The properties of ice cream

Ice cream is more complex than you might think. It is much more than just ice and cream. Most ice cream is made from water (55%-64%), milk and cream(>28%), sucrose/sugar (10%-14%), and flavourings and additives to help maintain the stability of the frozen structure.

When looking at ice cream at a microscopic level it is found that ice cream is made up of four phases: ice, air, fat and a concentrated aqueous solution. It is the relative amount of these phases and the interactions between them that determines the properties of the ice cream – whether soft and ‘whippy’ or hard.

electron micrograph of ice cream electron micrograph of ice cream
electron micrographs of ice cream ( ref.3/4)
a = air bubbles, c = ice crystals, f = fat and s = concentrated aqueous solution

Ice cream is both a foam and an emulsion. These are examples of colloids as they consist of a dispersion of small particles (<0.5mm) of one phase in another. The air in the ice cream does not mix with the other substances but forms small bubbles in the bulk (a foam). An emulsion also forms as the milk/cream is dispersed in the ice/water as well. The properties of these colloids and therefore the ice cream, depend on the interface that forms between the two phases

Molecules which stick to the interfaces can stabilise the dispersion (small bubbles or fat droplets) and prevent coalescence. These molecules are called emulsifiers. In ice cream the surface of the air bubbles are covered by milk proteins (emulsifiers).

The more air bubbles there are and the smaller they are, the more interface there is to be stabilised. Controlling the protein concentration and type (efficiency as an emulsifier) therefore controls the amount and size of the air bubbles.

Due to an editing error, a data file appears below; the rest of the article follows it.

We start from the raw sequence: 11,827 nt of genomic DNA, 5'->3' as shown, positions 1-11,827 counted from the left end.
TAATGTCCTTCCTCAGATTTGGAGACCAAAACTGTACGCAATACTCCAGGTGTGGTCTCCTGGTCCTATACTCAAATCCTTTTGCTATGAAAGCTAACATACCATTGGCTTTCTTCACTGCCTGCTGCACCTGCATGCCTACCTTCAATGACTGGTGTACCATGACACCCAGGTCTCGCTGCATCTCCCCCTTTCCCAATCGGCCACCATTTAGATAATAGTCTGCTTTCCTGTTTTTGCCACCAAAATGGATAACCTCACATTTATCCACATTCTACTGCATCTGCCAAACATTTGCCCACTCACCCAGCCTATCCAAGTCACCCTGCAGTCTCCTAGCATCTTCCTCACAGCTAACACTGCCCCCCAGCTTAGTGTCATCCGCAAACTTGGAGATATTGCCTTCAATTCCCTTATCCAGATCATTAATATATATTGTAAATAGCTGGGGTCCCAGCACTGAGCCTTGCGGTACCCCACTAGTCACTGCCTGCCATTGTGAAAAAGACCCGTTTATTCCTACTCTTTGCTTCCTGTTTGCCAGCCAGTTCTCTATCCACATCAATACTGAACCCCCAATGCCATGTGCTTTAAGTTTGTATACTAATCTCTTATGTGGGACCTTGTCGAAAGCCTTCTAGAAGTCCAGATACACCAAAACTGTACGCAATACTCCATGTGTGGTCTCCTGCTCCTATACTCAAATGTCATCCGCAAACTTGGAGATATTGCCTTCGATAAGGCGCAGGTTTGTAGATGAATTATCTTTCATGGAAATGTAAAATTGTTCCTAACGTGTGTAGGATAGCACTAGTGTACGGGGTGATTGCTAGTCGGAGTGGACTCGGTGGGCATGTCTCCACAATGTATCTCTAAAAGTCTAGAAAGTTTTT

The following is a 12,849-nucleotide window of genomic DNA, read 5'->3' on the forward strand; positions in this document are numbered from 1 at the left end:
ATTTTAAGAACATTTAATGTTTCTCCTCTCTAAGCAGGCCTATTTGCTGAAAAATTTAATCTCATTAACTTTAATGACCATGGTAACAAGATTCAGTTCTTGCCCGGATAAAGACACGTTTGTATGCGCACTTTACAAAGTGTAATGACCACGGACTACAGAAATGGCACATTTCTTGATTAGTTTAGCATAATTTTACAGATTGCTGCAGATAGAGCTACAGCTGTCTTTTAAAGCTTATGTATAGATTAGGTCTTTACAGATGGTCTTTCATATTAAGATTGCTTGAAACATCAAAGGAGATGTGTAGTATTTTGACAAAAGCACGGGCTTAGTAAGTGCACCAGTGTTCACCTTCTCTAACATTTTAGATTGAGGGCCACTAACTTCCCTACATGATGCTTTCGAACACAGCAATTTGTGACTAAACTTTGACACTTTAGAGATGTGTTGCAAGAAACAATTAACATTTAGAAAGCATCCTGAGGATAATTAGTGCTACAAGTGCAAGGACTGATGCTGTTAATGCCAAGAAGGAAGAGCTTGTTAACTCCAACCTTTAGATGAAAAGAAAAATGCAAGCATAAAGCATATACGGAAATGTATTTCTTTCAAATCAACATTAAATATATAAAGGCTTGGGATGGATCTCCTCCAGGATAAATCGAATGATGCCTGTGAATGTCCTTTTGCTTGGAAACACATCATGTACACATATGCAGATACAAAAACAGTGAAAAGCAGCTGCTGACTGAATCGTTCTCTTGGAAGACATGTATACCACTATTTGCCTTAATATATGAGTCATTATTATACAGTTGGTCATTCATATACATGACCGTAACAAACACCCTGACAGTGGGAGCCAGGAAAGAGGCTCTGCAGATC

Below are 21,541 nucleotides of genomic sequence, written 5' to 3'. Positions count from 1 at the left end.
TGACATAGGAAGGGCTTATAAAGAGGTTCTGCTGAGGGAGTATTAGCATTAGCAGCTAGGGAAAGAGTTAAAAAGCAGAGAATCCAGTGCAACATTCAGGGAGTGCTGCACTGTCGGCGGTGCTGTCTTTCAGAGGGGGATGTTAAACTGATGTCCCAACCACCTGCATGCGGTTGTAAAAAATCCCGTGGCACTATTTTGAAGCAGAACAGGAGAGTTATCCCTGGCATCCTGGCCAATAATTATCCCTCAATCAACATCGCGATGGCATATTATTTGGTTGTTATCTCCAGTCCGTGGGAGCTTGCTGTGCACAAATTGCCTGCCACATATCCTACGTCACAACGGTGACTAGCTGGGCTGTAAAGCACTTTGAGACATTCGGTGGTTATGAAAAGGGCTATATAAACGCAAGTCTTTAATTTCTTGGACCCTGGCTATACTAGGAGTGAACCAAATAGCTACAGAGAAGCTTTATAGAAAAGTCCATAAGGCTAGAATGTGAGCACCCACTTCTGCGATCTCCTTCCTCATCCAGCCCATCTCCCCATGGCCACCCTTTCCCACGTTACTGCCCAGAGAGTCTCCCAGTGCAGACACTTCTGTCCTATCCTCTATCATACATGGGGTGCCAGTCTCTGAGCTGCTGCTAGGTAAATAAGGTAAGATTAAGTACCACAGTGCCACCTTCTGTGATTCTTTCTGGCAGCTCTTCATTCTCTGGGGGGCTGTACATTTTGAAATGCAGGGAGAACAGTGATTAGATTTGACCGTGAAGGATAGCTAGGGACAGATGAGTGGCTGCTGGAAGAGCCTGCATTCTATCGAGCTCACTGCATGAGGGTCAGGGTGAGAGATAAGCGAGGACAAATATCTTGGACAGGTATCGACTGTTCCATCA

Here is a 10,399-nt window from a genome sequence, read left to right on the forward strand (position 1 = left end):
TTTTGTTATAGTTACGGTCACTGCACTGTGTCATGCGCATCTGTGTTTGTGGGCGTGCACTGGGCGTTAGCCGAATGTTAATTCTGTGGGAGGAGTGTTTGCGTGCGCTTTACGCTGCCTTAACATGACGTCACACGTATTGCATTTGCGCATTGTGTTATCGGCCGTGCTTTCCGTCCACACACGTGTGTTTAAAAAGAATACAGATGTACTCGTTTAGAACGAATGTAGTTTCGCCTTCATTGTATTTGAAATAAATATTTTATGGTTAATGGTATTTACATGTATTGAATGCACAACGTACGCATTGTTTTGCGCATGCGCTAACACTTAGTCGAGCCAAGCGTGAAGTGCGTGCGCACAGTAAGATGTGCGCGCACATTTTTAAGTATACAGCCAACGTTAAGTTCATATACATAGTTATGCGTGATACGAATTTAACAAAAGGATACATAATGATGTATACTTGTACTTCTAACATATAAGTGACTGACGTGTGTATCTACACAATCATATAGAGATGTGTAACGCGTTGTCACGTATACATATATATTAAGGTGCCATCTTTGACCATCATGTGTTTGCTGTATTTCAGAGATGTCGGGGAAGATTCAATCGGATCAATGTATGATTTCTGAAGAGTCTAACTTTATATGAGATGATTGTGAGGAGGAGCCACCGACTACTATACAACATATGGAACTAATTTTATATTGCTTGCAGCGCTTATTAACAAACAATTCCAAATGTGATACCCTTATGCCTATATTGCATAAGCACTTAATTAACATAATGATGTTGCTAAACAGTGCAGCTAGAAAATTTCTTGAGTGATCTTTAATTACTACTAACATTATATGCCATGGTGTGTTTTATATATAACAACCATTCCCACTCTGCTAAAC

The advantage of changing the amount of air in the ice cream is that it alters the amount of ice per ‘mouthful’ and make the ice cream feel warmer.

Another way of controlling the properties of ice cream is to control the amount of ice. As explained earlier, an ice cream contains about 60% water before freezing. An ice cream is eaten far below the freezing point of water and so it could be expected that an ice cream contains 60% ice, however, this is not the case. Not all the water is frozen at the eating temperature (~-20°).

The reason is that the freezing of a liquid is affected by the presence of dissolved molecules (mainly milk proteins and sugars). This depresses the freezing point and is known as a colligative effect. The presence of the solute broadens the range of temperature that freezing will occur as well as when freezing begins. The number of solute molecules determines these effects. Consequently the amount of ice at a given temperature is sensitive to the change in solute concentration. As proteins are fairly large their colligative effect is small in comparison to that of the number of moles of sugar. Therefore, the amount of ice in an ice cream at a given temperature can be estimated by the sugar concentration.

By knowing the amount of ice present the ice cream’s properties can be determined. One property that is largely determined by the amount of ice is how cold the ice cream feels. Why?

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